Bitcoin is built on a distributed consensus technology – the blockchain – which allows transactions to be verified and securely stored without a centralized authority authenticating the transactions. In its current form, the blockchain serves as a ledger for digital currency. However, developers with a sophisticated understanding of cryptography seek to utilize the blockchain in alternate ways. The concept of Bitcoin 2.0 has consequently emerged, and is generally defined as use of the blockchain infrastructure to handle a limitless range of non-digital and non-financial transactions. For instance, entries in the blockchain could represent “virtual” keys that could be used to claim ownership of physical assets such as cars, patents, or even wills.
Since the Bitcoin blockchain was not created with other digital assets in mind, adapting the technology to alternative uses is “a little bit of a hack, really.” One response to this incompatibility has been the creation of alternative blockchains. Ethereum is one such platform that enables distributed applications and smart contracts using its own native currency, ether, as the liquidity cover for transactions. The transactions are written in code and embedded in the platform based on user data sources or other contracts.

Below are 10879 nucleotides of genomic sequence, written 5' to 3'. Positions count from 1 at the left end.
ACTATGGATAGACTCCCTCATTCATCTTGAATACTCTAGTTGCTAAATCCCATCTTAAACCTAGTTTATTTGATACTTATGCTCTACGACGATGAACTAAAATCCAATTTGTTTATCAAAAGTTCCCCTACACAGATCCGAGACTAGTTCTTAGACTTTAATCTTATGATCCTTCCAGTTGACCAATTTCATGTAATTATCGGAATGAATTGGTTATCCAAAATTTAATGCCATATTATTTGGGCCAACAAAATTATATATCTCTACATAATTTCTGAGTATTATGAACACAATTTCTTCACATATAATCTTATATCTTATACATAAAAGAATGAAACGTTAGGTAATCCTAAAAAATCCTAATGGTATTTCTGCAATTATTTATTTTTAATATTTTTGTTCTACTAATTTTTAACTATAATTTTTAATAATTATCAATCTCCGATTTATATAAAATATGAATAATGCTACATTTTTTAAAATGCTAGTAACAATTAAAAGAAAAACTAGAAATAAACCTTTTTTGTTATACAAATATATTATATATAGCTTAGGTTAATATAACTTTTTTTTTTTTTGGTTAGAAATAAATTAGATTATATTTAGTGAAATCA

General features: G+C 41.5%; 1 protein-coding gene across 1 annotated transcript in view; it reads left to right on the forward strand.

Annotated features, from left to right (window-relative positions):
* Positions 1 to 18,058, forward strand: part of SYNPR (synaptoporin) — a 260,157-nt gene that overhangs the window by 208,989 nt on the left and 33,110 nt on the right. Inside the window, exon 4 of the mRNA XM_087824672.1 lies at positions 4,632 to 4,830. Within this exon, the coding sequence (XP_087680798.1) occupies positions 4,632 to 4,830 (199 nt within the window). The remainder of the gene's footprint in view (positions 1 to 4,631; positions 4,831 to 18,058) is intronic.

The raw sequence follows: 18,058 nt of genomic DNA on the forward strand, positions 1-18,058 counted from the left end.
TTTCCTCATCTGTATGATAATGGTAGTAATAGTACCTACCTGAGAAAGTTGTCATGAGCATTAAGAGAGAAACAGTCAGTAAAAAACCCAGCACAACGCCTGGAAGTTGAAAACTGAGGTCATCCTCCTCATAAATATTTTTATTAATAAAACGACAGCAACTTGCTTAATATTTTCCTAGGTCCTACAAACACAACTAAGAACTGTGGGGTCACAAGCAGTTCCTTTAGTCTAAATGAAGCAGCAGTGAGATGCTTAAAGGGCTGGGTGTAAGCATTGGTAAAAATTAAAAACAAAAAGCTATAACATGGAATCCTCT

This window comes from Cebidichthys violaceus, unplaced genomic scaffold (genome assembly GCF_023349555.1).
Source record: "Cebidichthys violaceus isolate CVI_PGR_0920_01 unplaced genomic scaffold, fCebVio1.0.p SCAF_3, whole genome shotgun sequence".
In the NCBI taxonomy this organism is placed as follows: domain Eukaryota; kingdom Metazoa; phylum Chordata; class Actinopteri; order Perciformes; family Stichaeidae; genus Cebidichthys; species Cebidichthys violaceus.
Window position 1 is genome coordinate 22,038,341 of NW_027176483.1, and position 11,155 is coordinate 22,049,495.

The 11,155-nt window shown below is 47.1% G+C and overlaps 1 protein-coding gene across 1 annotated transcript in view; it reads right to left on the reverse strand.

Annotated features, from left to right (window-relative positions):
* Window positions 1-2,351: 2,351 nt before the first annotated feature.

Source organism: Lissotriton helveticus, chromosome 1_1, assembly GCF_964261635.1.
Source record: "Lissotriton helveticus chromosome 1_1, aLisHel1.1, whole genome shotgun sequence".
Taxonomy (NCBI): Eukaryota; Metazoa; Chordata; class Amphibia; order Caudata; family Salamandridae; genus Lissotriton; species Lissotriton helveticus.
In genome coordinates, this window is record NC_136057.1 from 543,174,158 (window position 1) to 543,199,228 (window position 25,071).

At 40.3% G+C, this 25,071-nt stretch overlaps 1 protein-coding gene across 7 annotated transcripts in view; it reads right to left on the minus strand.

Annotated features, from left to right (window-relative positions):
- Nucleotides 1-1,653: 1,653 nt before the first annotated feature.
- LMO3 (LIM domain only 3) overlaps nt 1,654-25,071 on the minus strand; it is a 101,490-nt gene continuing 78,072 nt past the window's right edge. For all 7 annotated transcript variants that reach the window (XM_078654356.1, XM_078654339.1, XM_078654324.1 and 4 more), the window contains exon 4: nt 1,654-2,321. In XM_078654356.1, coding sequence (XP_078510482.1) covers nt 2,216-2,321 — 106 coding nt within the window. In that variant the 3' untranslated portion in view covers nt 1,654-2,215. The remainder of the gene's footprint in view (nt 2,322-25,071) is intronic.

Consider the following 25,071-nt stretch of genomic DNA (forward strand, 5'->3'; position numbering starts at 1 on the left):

Another response has been the creation of sidechains, or ledgers designed with a specific purpose in mind. Sidechains are pegged to Bitcoin; no separate platform is created. Instead, multiple blockchains are interconnected with the Bitcoin blockchain and each other. In a transaction, the value of the coin would be transferred from the bitcoin blockchain to the sidechain. The coin, now on the sidechain, can move to other sidechains or back to the Bitcoin blockchain, activating the original coin again on the Bitcoin blockchain. Blockstream is one company steamrolling these efforts.
Hyperledger has also emerged as a decentralized ledger platform that represents assets without a native currency or blockchain. The platform registers the ownership of an asset through a network of distributed nodes, creating a cryptographically secure ledger. Each asset has its own ledger, and nodes relay the transaction upon reaching consensus (2/3 of the nodes need to agree on the validity of the transaction before it is confirmed). The platform allows users to engage in peer-to-peer transfers of currency, financial instruments, or the rights to physical assets.
To date, it is unclear which of the above innovations, if any, will prevail. But it’s safe to assume that developers are likely to make Bitcoin 2.0 a reality.